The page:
I just returned from a terrific event at Christopher Newport University on Constitution Day — a debate with Professor John Yoo. While we were delighted by the large number of students who appeared to listen to the debate, we discussed the recent poll on the lack of knowledge of citizens. A recent poll by the Annenberg Public Policy Center (APPC) found that, in a survey of over 1,000 citizens, only a quarter were able to name all three branches of the federal government. We just discussed the poll showing that four out of ten Americans cannot name a single right under the first amendment. Once again, these polls leave us with the troubling prospect of a woefully uneducated public on their own government.
Rep. Maxine Waters (D-Calif.) has become an icon for the left in her unrelenting calls for impeachment of President Donald Trump and tapping into the blind rage across the country. That appeal to the base however took a worrisome turn this week as Waters rallied supporters around the assurance that impeachment is anything they want to say it is. As I stated recently to the Rolling Stones, this view was made popular by Gerald Ford and has been uniformly condemned by constitutional experts. Waters is dismissing the constitutional obligation to find “high crimes and misdemeanors” in assuring supporters that they can simply get rid of Trump on a muscle vote. Political convenience has long been the enemy of constitutional principle, but this effort is highly dangerous for our country as a whole. We are living in an age of rage and Waters’ approach would create an channel to direct that lethal rage into the heart of our political system.
The United States Court of Appeals for the Second Circuit has reinstated the defamation lawsuit against Rolling Stone by the Phi Kappa Psi fraternity. The decision by Judge Katherine Forrest is an interesting application of the rarely successful “group defamation” claim. The decision comes as the Rolling Stone magazine itself has been put up for sale. As I have previously written, the editors failed on almost every level in the scandal, including failing to fire author Sabrina Erdely for the article alleging the gang rape of a freshman identified as “Jackie” at the University of Virginia. The panel in Elias v. Rolling Stone, 16-2465-cv, consisted of U.S. Circuit Judges José Alberto Cabranes and Raymond Lohier Jr., with U.S. District Judge Katherine Forrest of the Southern District of New York sitting by designation. The vote was 2-1.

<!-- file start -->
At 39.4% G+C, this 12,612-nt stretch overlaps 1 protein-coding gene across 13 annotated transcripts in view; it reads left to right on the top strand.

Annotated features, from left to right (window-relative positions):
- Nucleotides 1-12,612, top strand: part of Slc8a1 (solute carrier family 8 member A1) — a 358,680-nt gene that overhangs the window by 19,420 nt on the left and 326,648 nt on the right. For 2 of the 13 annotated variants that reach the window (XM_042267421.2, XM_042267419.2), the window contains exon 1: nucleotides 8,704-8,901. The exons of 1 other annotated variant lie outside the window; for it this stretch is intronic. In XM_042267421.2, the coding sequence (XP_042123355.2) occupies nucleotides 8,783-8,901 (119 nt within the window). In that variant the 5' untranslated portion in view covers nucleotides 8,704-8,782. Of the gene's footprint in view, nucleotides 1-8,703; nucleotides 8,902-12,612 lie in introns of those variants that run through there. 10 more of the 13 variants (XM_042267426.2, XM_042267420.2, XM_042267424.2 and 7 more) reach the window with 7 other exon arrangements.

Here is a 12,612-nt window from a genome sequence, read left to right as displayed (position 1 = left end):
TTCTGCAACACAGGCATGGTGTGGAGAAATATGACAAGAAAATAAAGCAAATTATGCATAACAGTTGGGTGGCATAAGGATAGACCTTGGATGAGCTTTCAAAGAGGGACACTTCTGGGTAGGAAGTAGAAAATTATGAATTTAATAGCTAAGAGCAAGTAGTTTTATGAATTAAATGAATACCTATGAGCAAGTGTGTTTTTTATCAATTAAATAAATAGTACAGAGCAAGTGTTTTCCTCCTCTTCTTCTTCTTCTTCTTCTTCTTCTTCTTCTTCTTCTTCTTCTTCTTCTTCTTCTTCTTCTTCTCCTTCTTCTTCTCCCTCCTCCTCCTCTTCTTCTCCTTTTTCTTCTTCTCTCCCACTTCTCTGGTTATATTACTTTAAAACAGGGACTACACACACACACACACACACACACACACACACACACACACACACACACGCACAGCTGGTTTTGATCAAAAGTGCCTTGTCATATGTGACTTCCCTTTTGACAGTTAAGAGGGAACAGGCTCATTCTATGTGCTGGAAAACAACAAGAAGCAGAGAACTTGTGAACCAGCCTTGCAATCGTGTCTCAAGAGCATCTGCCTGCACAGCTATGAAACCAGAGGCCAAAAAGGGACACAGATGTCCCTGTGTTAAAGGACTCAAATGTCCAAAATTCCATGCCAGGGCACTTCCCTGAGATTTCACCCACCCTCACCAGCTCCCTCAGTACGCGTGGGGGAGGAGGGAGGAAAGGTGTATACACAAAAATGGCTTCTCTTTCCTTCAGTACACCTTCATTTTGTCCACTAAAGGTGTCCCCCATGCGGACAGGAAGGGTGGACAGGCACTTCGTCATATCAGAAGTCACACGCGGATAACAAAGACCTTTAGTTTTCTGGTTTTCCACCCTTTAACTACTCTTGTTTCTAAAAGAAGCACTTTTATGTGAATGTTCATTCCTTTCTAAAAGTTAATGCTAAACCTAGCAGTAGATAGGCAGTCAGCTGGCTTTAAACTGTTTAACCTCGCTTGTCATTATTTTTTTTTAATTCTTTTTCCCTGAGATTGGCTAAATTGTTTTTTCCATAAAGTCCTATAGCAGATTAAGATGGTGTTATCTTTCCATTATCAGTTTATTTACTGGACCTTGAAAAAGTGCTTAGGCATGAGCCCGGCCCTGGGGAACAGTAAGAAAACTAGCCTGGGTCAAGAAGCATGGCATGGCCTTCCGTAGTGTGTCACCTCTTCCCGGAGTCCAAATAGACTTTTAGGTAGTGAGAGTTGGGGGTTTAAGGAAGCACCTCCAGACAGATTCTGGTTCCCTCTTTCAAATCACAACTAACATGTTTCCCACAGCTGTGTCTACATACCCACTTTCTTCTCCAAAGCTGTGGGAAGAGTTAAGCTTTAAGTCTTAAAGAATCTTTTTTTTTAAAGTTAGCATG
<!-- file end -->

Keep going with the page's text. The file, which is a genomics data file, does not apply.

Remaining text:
On college campuses, faculty and students are facing new microaggression rules of ill-defined terms or images that, while not expressly racist, still constitute offensive speech. This week the President of Lipscomb University, Randy Lowry, apologized for hosting African American students at his house with a display containing cotton. Likewise, in Killeen, Texas. Hobby Lobby has been criticized on Facebook by Daniell Rider for selling cotton decor products because it raised painful memories of slavery. The Cotton Industry (which advertises “Cotton: The Fabric Of Our Lives”) has not been heard from on the latest claim of cotton as a fiber microaggression.
Below is a column that I wrote for the Hill Newspaper in response to a “fact checker” column by the Washington Post. I have written for the Washington Post and have great respect for the publication. Indeed, I have objected to the attacks by President Donald Trump on the Post and the New York Times which remain two of our premiere journalistic organizations. However, I was frankly floored by the column by Glenn Kessler in criticizing White House Press Secretary Sarah Huckabee Sanders. I have discussed previously how there has been a palpable bias in reporting on the Trump Administration. It is often that case that some journalists are not simply satisfied with disagreeing with the Administration. They sometimes take judgment calls or opinions and declare the Trump side to be simply factually incorrect. This relieves the need for readers to address the opposing view of controversies like the alleged misconduct of former FBI director James Comey. Those views are simply dismissed as untrue. This is a prime example.
Here is the column:
If the Eagles running game was not what it was hoping for, they might want to draft the network camera crew. In the video below, a camerman literally runs over a cheerleader. To the cheerleader’s credit, she jumps up and continues to perform despite being plowed under the cameraman. The video would seem to confirm negligence, though the cameraman could argue comparative negligence when the cheerleader moved forward in the dance number. Fortunately, the cheerleader reportedly is doing fine.